It will be soon couple of months for me at VMware. I have been learning a lot of VMware and Virtualization. Often time I try to view it from the point of view of a database like Postgres. To say the least it has been a learning experience.

In the most simplest form of understanding, virtualization (not to be confused with simulation or emulation) is a set of resources. The primary resources are CPU, Memory, Disk and Network. Then there are others but most others are not that interested for majority of the database users (or alteast for me). For a java programmer this is more like an interface which can be implemented by a class but retains its properties. One cannot use it directly but you use a class typically implementing that interface. Similarly for virtualization while you think only in terms of this interface resources it is actually implemented by the underlying physical resources of the system. Hence it is not to be confused with "emulation".

That said one would think that they need not think of it as a "special" case in their deployment. This is where expectations and reality start to diverge and we could have a case of finger pointing. To set the right expectations for virtualization one needs to understand the philosophy behind virtualization which I guess is what I have been doing recently. It is more like soul-searching in some sense. From what I get the philosophy behind virtualization is actually efficient and simplified utilization of resources. Again lets go back to our primary resources CPU, Memory, Disk, Network. What virtualization tries to achieve is efficient utilization of these resources beyond one operating system. I think everyone understands the efficient utilization part. The clause that becomes tricky is "beyond one operating system". This clause is like the last minute change included by some smart lawyer which no one will understand till some years letter when another legal review is done. :-)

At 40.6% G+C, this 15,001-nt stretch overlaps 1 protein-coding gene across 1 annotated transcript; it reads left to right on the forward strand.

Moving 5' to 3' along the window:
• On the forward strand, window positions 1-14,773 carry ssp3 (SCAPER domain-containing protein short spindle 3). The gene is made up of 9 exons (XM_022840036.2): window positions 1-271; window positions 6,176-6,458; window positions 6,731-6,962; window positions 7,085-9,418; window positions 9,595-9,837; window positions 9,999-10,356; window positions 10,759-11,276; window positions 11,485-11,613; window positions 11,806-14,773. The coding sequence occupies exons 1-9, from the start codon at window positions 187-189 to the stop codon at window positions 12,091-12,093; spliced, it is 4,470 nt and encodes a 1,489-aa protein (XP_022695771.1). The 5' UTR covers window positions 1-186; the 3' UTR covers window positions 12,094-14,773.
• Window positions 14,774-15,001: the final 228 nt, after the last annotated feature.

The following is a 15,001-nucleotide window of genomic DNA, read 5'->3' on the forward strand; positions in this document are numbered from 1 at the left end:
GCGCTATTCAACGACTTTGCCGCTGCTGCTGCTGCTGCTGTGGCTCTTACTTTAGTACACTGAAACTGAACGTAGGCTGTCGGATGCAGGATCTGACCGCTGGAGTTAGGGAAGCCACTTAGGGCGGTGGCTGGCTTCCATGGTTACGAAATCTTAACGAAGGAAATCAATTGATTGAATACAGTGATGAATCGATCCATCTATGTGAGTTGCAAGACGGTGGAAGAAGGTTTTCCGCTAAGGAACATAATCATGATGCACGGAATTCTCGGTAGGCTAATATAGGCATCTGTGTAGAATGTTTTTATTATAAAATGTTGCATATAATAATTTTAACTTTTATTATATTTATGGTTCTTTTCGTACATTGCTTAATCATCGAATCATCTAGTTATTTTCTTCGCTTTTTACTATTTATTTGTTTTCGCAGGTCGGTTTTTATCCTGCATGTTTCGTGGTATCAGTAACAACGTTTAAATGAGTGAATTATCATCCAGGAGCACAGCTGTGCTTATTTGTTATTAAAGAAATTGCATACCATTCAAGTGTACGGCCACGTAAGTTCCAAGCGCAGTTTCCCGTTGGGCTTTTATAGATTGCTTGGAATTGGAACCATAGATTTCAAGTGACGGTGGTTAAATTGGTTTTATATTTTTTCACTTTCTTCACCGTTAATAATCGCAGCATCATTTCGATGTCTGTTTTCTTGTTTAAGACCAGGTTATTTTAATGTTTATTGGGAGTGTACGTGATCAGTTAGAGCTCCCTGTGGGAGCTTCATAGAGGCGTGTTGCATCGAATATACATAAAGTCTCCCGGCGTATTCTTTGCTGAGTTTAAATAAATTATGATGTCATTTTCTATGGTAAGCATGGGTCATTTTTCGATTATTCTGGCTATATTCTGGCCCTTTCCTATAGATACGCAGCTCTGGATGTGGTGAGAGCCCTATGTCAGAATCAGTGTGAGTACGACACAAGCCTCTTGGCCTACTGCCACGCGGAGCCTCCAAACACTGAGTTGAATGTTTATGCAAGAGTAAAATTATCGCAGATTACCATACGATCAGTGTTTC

This clause is what is causing many operating systems, applications like database to rethink their behavior of "My world is the only world here". The details of these behaviour are actually too long to list but to give an idea, an idle operating system throws enough tick interrupts to keep the clock up to date that few of these operating systems while doing nothing can keep a core busy just to do these time updates. Occassionally it can happen that the interrupt that does not happen in time which can cause time drifting in operating systems.

Similarly my experience with databases and shared memory is often the databases just pin the max memory we expect the database will use at peak loads. So even though it may be say 10-20% of the case that peak utilization will occur but memory has been fully allocated and pinned (marked "unusable" for others) which may not be the most efficient way of using that resource. (Primary true in my past life where the immediate thing we do is use Intimate Shared Memory on Solaris so nothing else can use it.) Other thing that can come to mind is spin locks where CPU cylces are forced to spin to do nothing but wait, network polling to see if there is more incoming data and many other operations.

Plus with the isolation provided a person within an operating system now has no idea what other things could be using the same resources that the OS is using which makes it more difficult for both the administrator and the Virtualization professional to reach some common understanding. :-)

Anyway this is probably my first post on this topic in relation with Postgres. As I learn more things about Virtualization, you can expect me to share my learning of the impact of Virtualization on Postgres and vice versa. In the mean while if you have other "bugging" questions related to Postgres and Virtualization do let me know and maybe I can test it out on my spare time.





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